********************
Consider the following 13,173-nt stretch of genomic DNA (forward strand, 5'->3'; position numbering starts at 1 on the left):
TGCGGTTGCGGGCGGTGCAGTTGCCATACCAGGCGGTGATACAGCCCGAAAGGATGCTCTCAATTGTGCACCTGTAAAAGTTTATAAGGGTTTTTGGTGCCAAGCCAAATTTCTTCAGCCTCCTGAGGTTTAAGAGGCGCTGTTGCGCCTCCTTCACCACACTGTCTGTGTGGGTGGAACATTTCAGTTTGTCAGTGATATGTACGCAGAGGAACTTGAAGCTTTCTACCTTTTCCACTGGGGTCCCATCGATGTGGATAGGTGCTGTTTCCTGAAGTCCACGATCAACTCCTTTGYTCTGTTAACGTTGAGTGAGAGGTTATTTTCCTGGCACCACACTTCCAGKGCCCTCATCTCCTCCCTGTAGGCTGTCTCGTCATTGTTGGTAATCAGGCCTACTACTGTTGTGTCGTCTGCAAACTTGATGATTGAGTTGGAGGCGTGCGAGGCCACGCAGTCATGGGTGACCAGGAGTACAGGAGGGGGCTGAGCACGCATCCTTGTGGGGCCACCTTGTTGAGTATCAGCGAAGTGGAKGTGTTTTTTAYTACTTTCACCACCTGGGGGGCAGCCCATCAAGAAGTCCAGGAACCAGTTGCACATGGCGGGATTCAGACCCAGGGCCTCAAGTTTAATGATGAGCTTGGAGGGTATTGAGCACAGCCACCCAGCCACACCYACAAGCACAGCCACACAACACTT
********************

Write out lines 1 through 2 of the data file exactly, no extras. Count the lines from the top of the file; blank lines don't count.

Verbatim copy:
Consider the following 13,173-nt stretch of genomic DNA (forward strand, 5'->3'; position numbering starts at 1 on the left):
TGCGGTTGCGGGCGGTGCAGTTGCCATACCAGGCGGTGATACAGCCCGAAAGGATGCTCTCAATTGTGCACCTGTAAAAGTTTATAAGGGTTTTTGGTGCCAAGCCAAATTTCTTCAGCCTCCTGAGGTTTAAGAGGCGCTGTTGCGCCTCCTTCACCACACTGTCTGTGTGGGTGGAACATTTCAGTTTGTCAGTGATATGTACGCAGAGGAACTTGAAGCTTTCTACCTTTTCCACTGGGGTCCCATCGATGTGGATAGGTGCTGTTTCCTGAAGTCCACGATCAACTCCTTTGYTCTGTTAACGTTGAGTGAGAGGTTATTTTCCTGGCACCACACTTCCAGKGCCCTCATCTCCTCCCTGTAGGCTGTCTCGTCATTGTTGGTAATCAGGCCTACTACTGTTGTGTCGTCTGCAAACTTGATGATTGAGTTGGAGGCGTGCGAGGCCACGCAGTCATGGGTGACCAGGAGTACAGGAGGGGGCTGAGCACGCATCCTTGTGGGGCCACCTTGTTGAGTATCAGCGAAGTGGAKGTGTTTTTTAYTACTTTCACCACCTGGGGGGCAGCCCATCAAGAAGTCCAGGAACCAGTTGCACATGGCGGGATTCAGACCCAGGGCCTCAAGTTTAATGATGAGCTTGGAGGGTATTGAGCACAGCCACCCAGCCACACCYACAAGCACAGCCACACAACACTT